Interview with Lesley Dolphin on BBC Radio Suffolk
TWO MUNICH NOVELS
Is there room for two novels on the same subject? An interesting question which arises with the simultaneous publication of new fiction about Munich – mine story MUNICH - THE MAN WHO SAID NO!(now on sale) and that of best selling thriller writer Robert Harris (MUNICH on the 21st)
In this instance the novels use the same event – when Mr C went off to meet Herr H at Munich – but in every other respect they’re quite different takes on what was effectively the world’s first Summit meeting.
His plot entails two friends involved on opposite sides during the four days of the Munich negotiations with themes of secrecy and betrayal.
My story concentrates on one man desperate to stop the appeasement of Hitler. His intervention to try and prevent the pact being signed ends with him being “disappeared”.
The story then progresses to a mystery about what happens to him afterwards: does he survive? Does he escape? His granddaughter follows the trail.
I’m really excited that my first novel is now on sale. It’s a story I’ve always wanted to tell and reflects my fascination for events of the recent past. Those big stories within living memory, the current events of yesteryear.
As a small boy I was in awe of my grown-up uncles. I used to ask them about their experiences. What was it like to be shipwrecked? What was it like to be captured by the enemy?
Of course, this was the wartime generation, phlegmatic and retiring. They just laughed off my questions, so I went on my own voyage of discovery, digging into the why and the how, reading up on the big questions of war and peace. That’s how I came upon the incredible episode of Chamberlain flying off to Munich to talk peace to Hitler, one of the key stepping stones leading up to the catastrophe that was the Second World War.
The result is my novel Munich – out now as an ebook and as a paperback in February.
Goggle eyes, wing collar and a mournful moustache. This can only be Munich 1938 where Neville Chamberlain, the great appeaser, is about to sign the agreement that will do the dirty on Czechoslovakia and give us ‘peace in our time’.
Suddenly there is uproar in the room. A newcomer tries to stop him signing.
This is the moment that launches David Laws’ story, a gripping and fast-moving tale that transports us from Hitler’s HQ into modern Munich and concludes in a long-forgotten theatre of World War ll.
It comes out on the 80th anniversary of the signing and is largely set in the present-day city.
Emma Drake, an obsessive Cambridge academic, is organising a pan-European conference of historians to shed new light on the document’s rights and wrongs.
It is staged on the very site of the signing and also gives her the chance to discover what happened to her grandfather, a radio reporter who vanished on that momentous day.
But some of her delegates are not what they seem and suddenly the conference develops an alarming sub-culture with frightening implications.
Luckily she has help, in the shape of Gerald Roper, a journalist who considers himself unemployable after doing a three-year stretch for phone tapping.
He becomes Emma’s resourceful and faithful back-up, although his boss’s nightmarish requirements stretch his loyalty to the limit.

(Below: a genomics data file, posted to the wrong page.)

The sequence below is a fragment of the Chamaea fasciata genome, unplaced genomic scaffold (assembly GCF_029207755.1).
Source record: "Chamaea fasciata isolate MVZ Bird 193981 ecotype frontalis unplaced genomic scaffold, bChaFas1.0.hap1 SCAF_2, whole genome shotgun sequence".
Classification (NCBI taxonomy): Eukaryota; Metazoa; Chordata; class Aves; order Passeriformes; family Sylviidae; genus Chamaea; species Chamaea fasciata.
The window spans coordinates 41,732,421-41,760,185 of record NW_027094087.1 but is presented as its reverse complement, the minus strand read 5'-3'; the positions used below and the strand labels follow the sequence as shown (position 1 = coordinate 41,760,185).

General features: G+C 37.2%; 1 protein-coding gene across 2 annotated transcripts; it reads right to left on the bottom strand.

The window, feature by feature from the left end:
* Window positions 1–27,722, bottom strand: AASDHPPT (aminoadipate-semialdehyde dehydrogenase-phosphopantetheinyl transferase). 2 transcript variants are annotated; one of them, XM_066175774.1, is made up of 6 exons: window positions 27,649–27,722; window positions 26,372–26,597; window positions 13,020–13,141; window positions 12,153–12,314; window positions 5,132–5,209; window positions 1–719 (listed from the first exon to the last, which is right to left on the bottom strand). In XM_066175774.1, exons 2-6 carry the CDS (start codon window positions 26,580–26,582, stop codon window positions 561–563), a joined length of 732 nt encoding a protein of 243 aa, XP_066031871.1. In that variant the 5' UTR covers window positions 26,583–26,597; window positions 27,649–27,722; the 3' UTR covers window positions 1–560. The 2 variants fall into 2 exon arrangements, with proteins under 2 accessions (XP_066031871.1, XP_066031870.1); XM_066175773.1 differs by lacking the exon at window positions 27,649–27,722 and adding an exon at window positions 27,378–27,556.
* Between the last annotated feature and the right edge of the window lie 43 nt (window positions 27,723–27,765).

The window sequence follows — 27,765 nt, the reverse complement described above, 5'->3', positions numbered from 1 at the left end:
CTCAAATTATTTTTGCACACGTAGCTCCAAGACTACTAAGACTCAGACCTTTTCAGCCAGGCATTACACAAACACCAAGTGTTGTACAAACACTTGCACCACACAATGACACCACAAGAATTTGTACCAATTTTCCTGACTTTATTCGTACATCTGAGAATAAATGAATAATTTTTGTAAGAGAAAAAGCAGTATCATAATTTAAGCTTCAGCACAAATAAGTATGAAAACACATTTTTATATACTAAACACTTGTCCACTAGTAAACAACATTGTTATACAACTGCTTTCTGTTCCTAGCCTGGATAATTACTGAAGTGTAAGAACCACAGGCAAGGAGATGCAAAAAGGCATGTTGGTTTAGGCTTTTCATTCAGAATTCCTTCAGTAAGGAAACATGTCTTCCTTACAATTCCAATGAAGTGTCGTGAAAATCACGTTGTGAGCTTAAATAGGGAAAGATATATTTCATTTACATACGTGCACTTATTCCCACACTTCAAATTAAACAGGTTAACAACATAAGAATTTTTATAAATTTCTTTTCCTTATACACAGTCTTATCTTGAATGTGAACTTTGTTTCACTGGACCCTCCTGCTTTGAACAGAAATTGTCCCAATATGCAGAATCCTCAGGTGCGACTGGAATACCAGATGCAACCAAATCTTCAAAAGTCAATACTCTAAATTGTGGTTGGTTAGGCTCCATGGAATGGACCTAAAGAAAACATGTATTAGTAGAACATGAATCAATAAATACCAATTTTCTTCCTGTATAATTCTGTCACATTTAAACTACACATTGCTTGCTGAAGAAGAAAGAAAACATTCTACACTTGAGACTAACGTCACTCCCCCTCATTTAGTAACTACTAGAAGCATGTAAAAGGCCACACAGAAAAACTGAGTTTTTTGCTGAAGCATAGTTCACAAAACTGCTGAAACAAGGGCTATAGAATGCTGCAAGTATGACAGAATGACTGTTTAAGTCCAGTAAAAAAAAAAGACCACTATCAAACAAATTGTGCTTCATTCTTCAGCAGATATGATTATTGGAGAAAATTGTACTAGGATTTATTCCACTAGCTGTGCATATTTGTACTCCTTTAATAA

Laws’ minute research takes us deep into the curious atmosphere of a city that still has plenty to hide as this intriguing yarn builds up to an unexpected climax.
As Emma’s dogged determination begins to border on the unhinged, we are on the edge of our seats as her quest reaches the moment of truth and propels her into a whole new world.
Author of The Little Book of Monarchs
by Tony Boullemier
REVIEW: ‘History... brought to life in this thrilling tale’
Nearly 80 years ago desperate British diplomats flew to Munich in an attempt to avert the tragedy of the second world war.
One man tried to say No to appeasement by confronting Neville Chamberlain with shocking evidence that could have halted the shameful “peace in our time” deal with Adolf Hitler.
He failed – and no one was able to solve the mystery of his subsequent disappearance.
In modern-day Munich, “bad girl” Emma Drake with a pout and a penchant for high living, discovers hidden talents as she strides into trouble intent on uncovering what happened to her grandfather, the Man who said No.
Emma uses her academic intelligence and some dirty tricks as she chases Nazi ghosts around Munich, bringing back memories of Hitler in the 1930s which many Germans would like to forget.
Helped by an ex-journalist with a chequered past, and a suave new-generation young German, she confronts the nightmares of the past and the present, as well as her own future.
David Laws uses his intimate knowledge of the city to bring the history of Munich to life in this thrilling tale.
by Ray King
History is littered with 'What ifs?' What if someone had tried to stop the blinkered Neville Chamberlain from accommodating that demented former corporal? David Laws takes us on a fascinating journey from 1938 Munich to the present day, with ghosts looming large. And if you thought an academic conference might be a dry affair, think again. There are plenty of twists in this thriller. And one is tempted to book a flight to Munich to take in the settings, old and new.
by Brian Izzard
If Mr Laws’s work does not make it to the cinema, I’ll want to know why.